World share markets looked vulnerable to further falls on Friday, with better economic news from Europe doing little to encourage investors who are worried that central bank stimulus may curtailed.
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MSCI's world equity index, which shed 1.4 percent for its second biggest daily loss of the year on Thursday, was virtually unchanged, with losses in Europe cancelling out a rise of nearly one percent in Japan's turbulent Nikkei.
Activity in markets was also limited by the approach of a long weekend in Britain and the United States, with few investors willing to build fresh positions.
"I think people want to cash in, particularly in May of all months," Alastair Winter, chief economist at Daniel Stewart.
Fears that Fed chairman Ben Bernanke was preparing the ground for an early tapering back of its $85 billion a month bond purchases sparked a sharp rise in volatility across the world's financial markets on Thursday.
Equity markets have hit multi-year highs on the back of the inflows from the Fed and other central banks and investors have become increasingly sensitive to any signs the liquidity surge could slow.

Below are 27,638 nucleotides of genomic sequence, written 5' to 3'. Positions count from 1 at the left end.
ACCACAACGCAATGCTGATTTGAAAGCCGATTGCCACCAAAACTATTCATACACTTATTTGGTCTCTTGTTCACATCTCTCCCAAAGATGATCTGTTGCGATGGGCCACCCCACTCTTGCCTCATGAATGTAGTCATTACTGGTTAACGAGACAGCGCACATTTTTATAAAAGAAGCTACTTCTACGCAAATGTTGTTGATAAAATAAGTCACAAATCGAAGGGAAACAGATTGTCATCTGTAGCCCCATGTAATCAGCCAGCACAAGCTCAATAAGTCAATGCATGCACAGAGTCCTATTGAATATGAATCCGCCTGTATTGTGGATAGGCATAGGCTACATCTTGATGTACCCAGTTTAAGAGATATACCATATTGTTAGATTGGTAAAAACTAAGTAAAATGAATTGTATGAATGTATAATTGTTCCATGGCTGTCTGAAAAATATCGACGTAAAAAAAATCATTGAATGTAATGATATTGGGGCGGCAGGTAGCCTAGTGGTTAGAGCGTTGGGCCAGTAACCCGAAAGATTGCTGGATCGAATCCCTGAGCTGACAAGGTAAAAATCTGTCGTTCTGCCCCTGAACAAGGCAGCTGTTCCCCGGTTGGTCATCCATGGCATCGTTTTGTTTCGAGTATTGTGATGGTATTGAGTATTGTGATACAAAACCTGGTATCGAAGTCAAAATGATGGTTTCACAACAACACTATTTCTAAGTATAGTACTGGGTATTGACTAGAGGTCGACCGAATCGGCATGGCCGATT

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Thursday's sell-off was concentrated in Japan's stock market which suffered its biggest one-day percentage drop in two years, but also rattled European and U.S. markets and sent the yen to near two-week highs against the dollar.
Japanese shares have gained nearly 70 percent in the last six months on the back of Japanese Prime Minister Shinzo Abe's prescription of aggressive monetary and fiscal stimulus.
"The fact the market has had such a huge run over a relatively short period has left it incredibly vulnerable," said Shane Oliver, strategist at AMP Capital.
Europe's broad FTSE Eurofirst 300 index fell again, declining 0.4 percent after posting its biggest one-day fall in nearly 12 months on Thursday.
Although a key business survey showed sentiment in Germany was better than expected, this reduced expectations the European Central Bank would cut rates.
The Ifo survey found optimism over the economic outlook in Europe's largest economy may be improving. A view reinforced by earlier data on German consumers. [ID: nL6N0E43PF]
The euro rose to hit a day's high of $1.2959 after the survey data from German think tank Ifo, while German Bund futures cut some of the gains they had seen from the sell-off in equity markets.
"The euro has rebounded on the back of the Ifo data. There were a lot of expectations that the ECB could do more easing and some positive data surprises have taken the pressure off," said Ian Stannard, head of European FX strategy at Morgan Stanley.
Meanwhile The dollar index, which measures the currency's value against a basket of currencies, remains weak. It was down 0.3 percent at 83.535, off a three-year high of 84.498 hit on Thursday.
The dollar has gained around 17 percent against the yen this year and the euro is up around 15 percent, allowing room for a further correction.